A Capital Idea!

Traverse City Record Eagle
Grand Traverse Business
Grand Traverse Business, Supplement of the Record Eagle
Fall 2018
By Casey Cowell

An opinion piece by Casey Cowell, from Grand Traverse Business special publication.

John Aiken moved his company, Web Canopy Studio, to Traverse City from Indiana 12 months ago.

Seven high-paid, year-round workers entered our local economy. John sought to borrow $150,000 to expand his business — but lacking hard assets as collateral, he struggled. After 12 months he was able to secure financing of $50,000 from a local bank. He quickly created two more high paying jobs.

We can create more high paying jobs like these but it takes funding. The U.S. Small Business Administration (SBA) and other researchers estimate that 60 percent of new jobs are created by newer, small businesses. Consolidated net job change for large, older companies is negative. If we want an economic engine that creates great jobs in our region, we need to support and nurture startups and early-stage companies. So how can we get these companies financing to start and grow?

If you want to purchase a pizza oven, coffee machinery or brewing equipment, there are many banks and commercial lenders that will provide financing. There is tangible collateral in case of default.

Most New Economy companies have relatively little in the way of hard, physical, financial assets. In many cases the assets are virtual and intellectual. They are ideas or computer code, not buildings, vehicles and wine presses. The main asset often is human capital — meaning bright, creative employees.

Lending with physical assets as collateral has gone on for thousands of years, but the concept of human capital first was explored by Professor Gary Becker at the University of Chicago in the 1950’s — fairly recently. Traditional lending institutions typically don’t accept virtual assets and human capital as balance sheet collateral.

The SBA will guarantee 75 percent to 85 percent of the amount of a loan in many cases, making traditional lenders willing to step into transactions they might otherwise avoid.

However, SBA loans typically require that you have operated your business successfully for three or more years. Bad news for startups.

Friends and family are a good source of startup financing. But most people with good ideas for business startups don’t have friends and family with significant spare cash around to risk, no matter how loyal and confident they are in you.

Angel investors are another source of startup and growth funding. Angels are people deemed to be “qualified” investors because they have the means and acumen to evaluate investments not available to the general public. If interested, you can join the Northern Michigan Angels. They typically look for high-growth, high-return investments that will be harvested in only a few years. They generally do not invest in companies targeting profitable long-term growth. But these “longer term” companies are major creators of high paying jobs and are important businesses for us to attract and retain.

Joint public-private, non-traditional financing is available as created by the Federal Community Reinvestment Act, first rolled out in 1977. The CRA was designed to encourage commercial banks and savings associations to help meet the needs of borrowers in all segments of their communities, including low- and moderate-income neighborhoods. This has been a powerful tool that has helped start and guide many civic public-private commercial lending organizations, such as Venture North in Traverse City.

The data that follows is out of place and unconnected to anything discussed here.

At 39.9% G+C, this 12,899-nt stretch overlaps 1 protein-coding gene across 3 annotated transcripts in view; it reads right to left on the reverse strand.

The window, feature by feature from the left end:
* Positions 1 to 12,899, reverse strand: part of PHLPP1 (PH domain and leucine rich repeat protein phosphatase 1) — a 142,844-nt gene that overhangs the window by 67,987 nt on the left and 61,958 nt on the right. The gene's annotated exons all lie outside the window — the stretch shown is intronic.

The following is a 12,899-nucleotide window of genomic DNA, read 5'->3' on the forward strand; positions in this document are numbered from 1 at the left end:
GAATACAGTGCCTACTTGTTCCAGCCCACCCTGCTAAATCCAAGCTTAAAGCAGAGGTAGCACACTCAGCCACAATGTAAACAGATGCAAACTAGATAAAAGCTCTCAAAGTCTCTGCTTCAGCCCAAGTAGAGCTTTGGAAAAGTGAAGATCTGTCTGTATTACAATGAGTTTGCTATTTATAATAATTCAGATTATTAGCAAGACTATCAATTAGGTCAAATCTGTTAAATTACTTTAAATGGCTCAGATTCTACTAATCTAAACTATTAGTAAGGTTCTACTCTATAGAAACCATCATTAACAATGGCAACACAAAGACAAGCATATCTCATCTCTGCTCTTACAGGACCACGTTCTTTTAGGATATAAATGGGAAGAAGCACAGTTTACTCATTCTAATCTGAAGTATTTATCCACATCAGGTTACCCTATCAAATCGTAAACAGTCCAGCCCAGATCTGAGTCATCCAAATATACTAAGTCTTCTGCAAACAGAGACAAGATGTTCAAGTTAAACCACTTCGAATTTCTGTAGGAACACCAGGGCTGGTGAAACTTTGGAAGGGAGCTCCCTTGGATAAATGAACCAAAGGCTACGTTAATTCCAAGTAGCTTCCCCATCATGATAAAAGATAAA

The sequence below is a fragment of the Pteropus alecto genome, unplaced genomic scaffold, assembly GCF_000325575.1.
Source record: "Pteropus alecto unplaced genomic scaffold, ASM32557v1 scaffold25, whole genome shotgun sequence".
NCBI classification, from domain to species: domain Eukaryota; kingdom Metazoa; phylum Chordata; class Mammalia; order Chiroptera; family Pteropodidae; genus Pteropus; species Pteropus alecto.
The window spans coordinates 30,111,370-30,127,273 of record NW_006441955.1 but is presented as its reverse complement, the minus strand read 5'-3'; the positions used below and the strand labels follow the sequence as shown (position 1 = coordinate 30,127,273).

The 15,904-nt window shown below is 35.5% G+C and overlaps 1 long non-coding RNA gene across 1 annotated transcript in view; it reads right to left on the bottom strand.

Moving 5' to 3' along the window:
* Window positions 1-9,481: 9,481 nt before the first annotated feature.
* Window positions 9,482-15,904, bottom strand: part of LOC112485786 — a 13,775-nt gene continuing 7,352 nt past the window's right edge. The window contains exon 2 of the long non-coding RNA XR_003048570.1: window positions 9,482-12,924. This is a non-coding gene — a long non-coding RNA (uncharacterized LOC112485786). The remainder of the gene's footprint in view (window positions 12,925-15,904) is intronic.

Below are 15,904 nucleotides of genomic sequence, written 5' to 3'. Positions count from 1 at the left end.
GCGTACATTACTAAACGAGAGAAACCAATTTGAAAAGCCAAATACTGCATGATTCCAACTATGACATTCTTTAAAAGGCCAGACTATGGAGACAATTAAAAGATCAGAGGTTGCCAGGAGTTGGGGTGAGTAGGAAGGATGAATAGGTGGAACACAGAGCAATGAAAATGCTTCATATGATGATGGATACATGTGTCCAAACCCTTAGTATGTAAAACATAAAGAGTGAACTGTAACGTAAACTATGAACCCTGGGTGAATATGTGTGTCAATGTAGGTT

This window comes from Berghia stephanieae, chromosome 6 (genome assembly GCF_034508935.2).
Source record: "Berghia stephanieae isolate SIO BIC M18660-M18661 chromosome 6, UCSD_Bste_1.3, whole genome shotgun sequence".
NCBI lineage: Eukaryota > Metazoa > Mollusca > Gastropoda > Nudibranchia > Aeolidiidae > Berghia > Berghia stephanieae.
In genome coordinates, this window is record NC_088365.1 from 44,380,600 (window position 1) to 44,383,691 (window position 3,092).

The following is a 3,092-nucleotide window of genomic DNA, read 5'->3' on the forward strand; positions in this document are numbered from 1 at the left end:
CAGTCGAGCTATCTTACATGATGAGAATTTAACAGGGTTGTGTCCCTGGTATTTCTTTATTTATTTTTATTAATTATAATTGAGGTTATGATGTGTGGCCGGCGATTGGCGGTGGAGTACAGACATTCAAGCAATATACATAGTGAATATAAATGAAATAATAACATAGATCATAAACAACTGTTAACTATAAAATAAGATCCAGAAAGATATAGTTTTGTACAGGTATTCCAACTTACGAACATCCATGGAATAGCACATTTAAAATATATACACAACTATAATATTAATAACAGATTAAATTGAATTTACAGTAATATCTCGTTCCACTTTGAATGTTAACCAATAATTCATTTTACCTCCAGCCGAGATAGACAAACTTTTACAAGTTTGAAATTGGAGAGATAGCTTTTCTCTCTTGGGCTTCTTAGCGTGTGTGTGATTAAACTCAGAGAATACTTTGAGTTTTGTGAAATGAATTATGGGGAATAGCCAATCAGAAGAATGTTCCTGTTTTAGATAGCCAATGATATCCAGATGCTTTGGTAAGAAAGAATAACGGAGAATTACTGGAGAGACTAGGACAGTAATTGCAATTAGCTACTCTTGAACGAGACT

With its $7 million fund, Venture North has played an important role in funding improvements and expansions for some of our local companies. However, given the intent and constraints of the CRA, the net effect of this activity is often to create low- to moderate-paying jobs.

So if you want to start and grow an intellectually intensive business that creates high-paying jobs but has pretty much no hard assets to use as collateral, how do you finance it?

Especially if your long-term vision is to just keep running it well and growing it right here in Traverse City for the next thirty years.

Right now, here’s your answer: You Don’t. This is a big miss for our area.

This gap in financing is also a huge opportunity. Why don’t we have a public/private fund focused on launching startups and nurturing early stage companies? It could be structured to spread risk across a consortium of traditional lenders, philanthropic interests and perhaps with government support. It could be guided by experienced investors and managers and could be highly effective in launching and growing these important businesses.

Right now, Traverse City is competing with hundreds of other areas to attract the most productive, creative individuals and enterprises. We offer them a terrific place to live and raise their families.

But these people need infrastructure and financing.

It isn’t often that a smaller city like ours has the chance to differentiate itself from its competitors. When such opportunities arise we need to jump on them.

We missed a rare opportunity for advantage when we did not roll out early door-to-door gigabit fiber internet connectivity. We have another opportunity now in developing creative early stage financing resources. Let’s not miss this.

We’re going to dig in and try to take a shot at this. If you are interested in learning more and participating, please connect. This is an exciting opportunity!

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